Supreme Court and contract law - Business in United States of America
Definition: Decisions by the nation’s highest court regarding the constitutionality and interpretation of the laws governing legally binding agreements between individuals or corporations
Significance: Contract law lies at the heart of business and financial dealings among private entities. For more than a century, the U.S. Supreme Court had a significant impact on the nation’s contract laws, but since the 1930’s, the Court’s impact on that branch of the law has been limited.
Contact law in the United States is primarily made by state legislatures and adjudicated in state courts. Because most aspects of contract law do not have a direct relationship to the U.S. Constitution or to federal legislation, the state courts are usually the final arbiters of the law in each state. The U.S. Supreme Court, nevertheless, has played a significant role in shaping four major aspects of contract law: It has interpreted the contract clause of the Constitution, determined the proper application of the freedom of contract doctrine from 1897 to 1937, recognized a relevant national general common law from 1842 to 1938, and adjudicated questions of federal contract law relating to purchases by the federal government.
The Constitution, in Article I, section 10, prohibits states from passing “any law impairing the Obligation of Contracts.” The framers apparently drafted the clause out of concern that state legislatures might help the debtor class at the expense of property interests. In Fletcher v. Peck (1810), the Supreme Court held that the Constitution prohibited Georgia’s legislature from revoking land contracts, even though the contracts had their origins in a public land grant tainted by bribery and fraud. In Sturges v. Crowninshield (1819), the Court held that the contract clause prohibited state legislatures from passing bankruptcy laws that relieved insolvent debtors of their contractual obligations. In Ogden v. Saunders (1827), however, the justices voted 4 to 3 to uphold a New York state bankruptcy law that applied only to contracts made subsequent to the passage of the law.
Beginning during the late nineteenth century, the Supreme Court gradually allowed the states to exercise greater flexibility in regulating contracts. In the case of Stone v. Mississippi (1880), the Court held that the contract clause could not be used to limit a state’s police power in protecting the public’s health, safety, and morality. During the Great Depression, in Home Building and Loan Association v. Blaisdell (1934), the justices by a 4 to 3 vote upheld a Minnesota statute that attempted to limit farm and home foreclosures by temporarily extending the period for repaying loans. In addition to accepting the pragmatic justification for the law, the Court’s majority reasoned that the legislature had not altered the basic integrity of the contractual obligation.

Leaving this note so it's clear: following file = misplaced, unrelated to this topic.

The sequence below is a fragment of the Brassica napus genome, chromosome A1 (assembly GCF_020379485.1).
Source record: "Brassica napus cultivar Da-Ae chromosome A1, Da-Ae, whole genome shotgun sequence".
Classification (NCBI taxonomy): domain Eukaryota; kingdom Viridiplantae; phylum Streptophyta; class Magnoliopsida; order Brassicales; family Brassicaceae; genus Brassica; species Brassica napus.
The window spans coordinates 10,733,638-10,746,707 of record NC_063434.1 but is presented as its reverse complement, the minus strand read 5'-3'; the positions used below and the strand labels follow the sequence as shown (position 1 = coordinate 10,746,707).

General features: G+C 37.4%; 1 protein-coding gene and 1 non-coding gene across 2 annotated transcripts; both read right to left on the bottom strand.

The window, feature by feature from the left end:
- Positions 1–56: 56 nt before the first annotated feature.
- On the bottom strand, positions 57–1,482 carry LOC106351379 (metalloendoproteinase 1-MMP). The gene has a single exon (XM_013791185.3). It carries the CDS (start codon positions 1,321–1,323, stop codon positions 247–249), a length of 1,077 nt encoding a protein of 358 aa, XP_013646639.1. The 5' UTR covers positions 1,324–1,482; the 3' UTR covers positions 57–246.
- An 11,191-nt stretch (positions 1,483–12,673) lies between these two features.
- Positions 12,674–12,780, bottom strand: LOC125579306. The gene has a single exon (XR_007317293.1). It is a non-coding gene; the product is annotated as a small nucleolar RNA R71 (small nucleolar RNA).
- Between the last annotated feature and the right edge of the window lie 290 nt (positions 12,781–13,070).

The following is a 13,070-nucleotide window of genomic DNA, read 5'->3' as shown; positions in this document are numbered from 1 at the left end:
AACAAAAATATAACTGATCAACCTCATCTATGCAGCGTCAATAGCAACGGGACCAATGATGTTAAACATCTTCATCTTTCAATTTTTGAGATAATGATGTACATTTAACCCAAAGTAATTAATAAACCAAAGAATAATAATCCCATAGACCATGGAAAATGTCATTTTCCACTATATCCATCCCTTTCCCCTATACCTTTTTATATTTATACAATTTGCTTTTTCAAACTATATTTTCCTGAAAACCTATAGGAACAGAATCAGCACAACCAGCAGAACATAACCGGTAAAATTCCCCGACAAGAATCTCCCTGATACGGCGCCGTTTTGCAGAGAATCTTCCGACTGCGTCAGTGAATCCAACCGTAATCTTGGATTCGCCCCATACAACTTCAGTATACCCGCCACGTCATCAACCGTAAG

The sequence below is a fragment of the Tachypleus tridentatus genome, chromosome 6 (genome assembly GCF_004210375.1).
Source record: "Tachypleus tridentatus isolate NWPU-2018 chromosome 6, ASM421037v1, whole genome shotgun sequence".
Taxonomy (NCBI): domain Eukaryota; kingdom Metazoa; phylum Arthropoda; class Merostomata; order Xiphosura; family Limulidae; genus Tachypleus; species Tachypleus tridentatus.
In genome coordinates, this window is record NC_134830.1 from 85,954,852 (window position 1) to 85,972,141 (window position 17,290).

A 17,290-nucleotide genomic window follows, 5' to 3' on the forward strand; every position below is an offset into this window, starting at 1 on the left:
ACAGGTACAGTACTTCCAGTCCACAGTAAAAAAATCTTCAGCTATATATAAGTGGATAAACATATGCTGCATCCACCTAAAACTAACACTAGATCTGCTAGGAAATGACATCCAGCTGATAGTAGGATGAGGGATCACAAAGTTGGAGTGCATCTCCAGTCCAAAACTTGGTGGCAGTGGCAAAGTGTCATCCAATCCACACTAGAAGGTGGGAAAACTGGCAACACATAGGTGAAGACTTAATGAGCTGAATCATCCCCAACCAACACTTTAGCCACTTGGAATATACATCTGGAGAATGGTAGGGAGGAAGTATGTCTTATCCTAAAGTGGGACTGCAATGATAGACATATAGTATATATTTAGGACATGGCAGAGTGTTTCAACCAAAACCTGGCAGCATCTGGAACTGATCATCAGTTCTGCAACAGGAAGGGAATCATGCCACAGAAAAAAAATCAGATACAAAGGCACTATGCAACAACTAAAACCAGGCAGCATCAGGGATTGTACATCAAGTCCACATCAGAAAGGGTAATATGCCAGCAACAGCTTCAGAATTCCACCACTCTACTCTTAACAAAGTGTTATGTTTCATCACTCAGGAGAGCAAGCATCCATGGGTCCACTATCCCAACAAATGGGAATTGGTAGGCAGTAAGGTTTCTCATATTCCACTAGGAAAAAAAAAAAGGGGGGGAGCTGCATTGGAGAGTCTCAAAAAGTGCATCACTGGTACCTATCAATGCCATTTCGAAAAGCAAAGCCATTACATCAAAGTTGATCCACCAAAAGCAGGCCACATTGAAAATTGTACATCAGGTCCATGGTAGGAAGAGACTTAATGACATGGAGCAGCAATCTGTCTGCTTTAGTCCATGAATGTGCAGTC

The Court appeared to return to favoring stricter enforcement of the contract clause in United States Trust v. New Jersey (1977): It invalidated a state law that abrogated a public bond covenant on the use of revenues. Writing for the majority, however, Associate Justice Harry A. Blackmun wrote that contractual impairments might not be unconstitutional if they were “reasonable and necessary to serve an important public purpose.” In subsequent decisions, the Court tended to subordinate the contract clause to economic judgments of state legislatures. In Keystone Bituminous Coal Association v. DeBenedictis (1987), Associate Justice John Paul Stevens wrote, “It is well settled that the prohibition against impairing the obligation of contracts is not to be read literally.”
Freedom of Contract Doctrine
From 1897 until 1937, the Supreme Court held that the due process clauses provided substantive protection for the right of employers and employees freely to negotiate employment agreements and placed strict limits on governmental interference. The Court’s best-known application of the doctrine was in Lochner v. New York (1905), which overturned a state law limiting the number of hours that bakery employees might work. In other applications of the freedom of contract doctrine, the Court struck down a federal minimum wage law as well as a federal law prohibiting employers from firing employees who engaged in union activities.